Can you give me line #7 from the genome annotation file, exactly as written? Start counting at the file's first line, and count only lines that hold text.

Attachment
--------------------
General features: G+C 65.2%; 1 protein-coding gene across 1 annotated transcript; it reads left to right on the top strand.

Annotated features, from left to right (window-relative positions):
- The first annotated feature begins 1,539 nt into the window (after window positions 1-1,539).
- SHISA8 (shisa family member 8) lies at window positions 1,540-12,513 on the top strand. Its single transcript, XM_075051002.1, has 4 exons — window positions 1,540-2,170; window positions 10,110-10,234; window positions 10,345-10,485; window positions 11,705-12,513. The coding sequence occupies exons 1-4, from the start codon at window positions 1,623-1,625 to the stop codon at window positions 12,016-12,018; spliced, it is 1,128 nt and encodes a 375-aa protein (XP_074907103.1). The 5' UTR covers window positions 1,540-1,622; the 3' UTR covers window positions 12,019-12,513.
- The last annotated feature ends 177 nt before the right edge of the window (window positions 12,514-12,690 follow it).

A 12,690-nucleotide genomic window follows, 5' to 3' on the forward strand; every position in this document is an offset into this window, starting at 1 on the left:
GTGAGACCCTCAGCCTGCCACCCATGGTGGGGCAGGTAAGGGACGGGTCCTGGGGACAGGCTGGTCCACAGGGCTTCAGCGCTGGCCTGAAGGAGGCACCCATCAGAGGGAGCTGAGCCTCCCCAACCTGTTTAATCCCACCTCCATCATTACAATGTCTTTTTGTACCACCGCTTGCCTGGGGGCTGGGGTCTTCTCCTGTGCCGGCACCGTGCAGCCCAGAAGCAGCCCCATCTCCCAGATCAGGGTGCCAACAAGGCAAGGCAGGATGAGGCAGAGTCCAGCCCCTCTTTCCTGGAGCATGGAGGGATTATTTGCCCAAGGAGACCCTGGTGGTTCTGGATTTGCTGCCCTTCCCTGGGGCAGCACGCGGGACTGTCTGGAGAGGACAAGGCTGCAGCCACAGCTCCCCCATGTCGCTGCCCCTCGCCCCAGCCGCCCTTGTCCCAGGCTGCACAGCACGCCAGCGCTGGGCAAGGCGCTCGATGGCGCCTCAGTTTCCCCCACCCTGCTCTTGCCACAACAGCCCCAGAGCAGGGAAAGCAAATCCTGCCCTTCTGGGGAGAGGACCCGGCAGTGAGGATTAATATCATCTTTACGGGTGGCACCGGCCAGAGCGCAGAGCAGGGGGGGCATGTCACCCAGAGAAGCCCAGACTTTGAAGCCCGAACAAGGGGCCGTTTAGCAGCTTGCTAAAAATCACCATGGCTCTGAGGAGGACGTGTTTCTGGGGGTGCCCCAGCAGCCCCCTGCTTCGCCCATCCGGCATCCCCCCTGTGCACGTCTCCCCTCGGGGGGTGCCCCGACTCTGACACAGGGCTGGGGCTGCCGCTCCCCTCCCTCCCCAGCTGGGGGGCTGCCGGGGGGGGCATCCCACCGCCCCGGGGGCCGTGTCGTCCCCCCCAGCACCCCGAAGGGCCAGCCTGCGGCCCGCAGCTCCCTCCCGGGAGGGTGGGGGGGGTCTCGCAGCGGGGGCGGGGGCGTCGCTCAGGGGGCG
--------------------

GTGAGACCCTCAGCCTGCCACCCATGGTGGGGCAGGTAAGGGACGGGTCCTGGGGACAGGCTGGTCCACAGGGCTTCAGCGCTGGCCTGAAGGAGGCACCCATCAGAGGGAGCTGAGCCTCCCCAACCTGTTTAATCCCACCTCCATCATTACAATGTCTTTTTGTACCACCGCTTGCCTGGGGGCTGGGGTCTTCTCCTGTGCCGGCACCGTGCAGCCCAGAAGCAGCCCCATCTCCCAGATCAGGGTGCCAACAAGGCAAGGCAGGATGAGGCAGAGTCCAGCCCCTCTTTCCTGGAGCATGGAGGGATTATTTGCCCAAGGAGACCCTGGTGGTTCTGGATTTGCTGCCCTTCCCTGGGGCAGCACGCGGGACTGTCTGGAGAGGACAAGGCTGCAGCCACAGCTCCCCCATGTCGCTGCCCCTCGCCCCAGCCGCCCTTGTCCCAGGCTGCACAGCACGCCAGCGCTGGGCAAGGCGCTCGATGGCGCCTCAGTTTCCCCCACCCTGCTCTTGCCACAACAGCCCCAGAGCAGGGAAAGCAAATCCTGCCCTTCTGGGGAGAGGACCCGGCAGTGAGGATTAATATCATCTTTACGGGTGGCACCGGCCAGAGCGCAGAGCAGGGGGGGCATGTCACCCAGAGAAGCCCAGACTTTGAAGCCCGAACAAGGGGCCGTTTAGCAGCTTGCTAAAAATCACCATGGCTCTGAGGAGGACGTGTTTCTGGGGGTGCCCCAGCAGCCCCCTGCTTCGCCCATCCGGCATCCCCCCTGTGCACGTCTCCCCTCGGGGGGTGCCCCGACTCTGACACAGGGCTGGGGCTGCCGCTCCCCTCCCTCCCCAGCTGGGGGGCTGCCGGGGGGGGCATCCCACCGCCCCGGGGGCCGTGTCGTCCCCCCCAGCACCCCGAAGGGCCAGCCTGCGGCCCGCAGCTCCCTCCCGGGAGGGTGGGGGGGGTCTCGCAGCGGGGGCGGGGGCGTCGCTCAGGGGGCG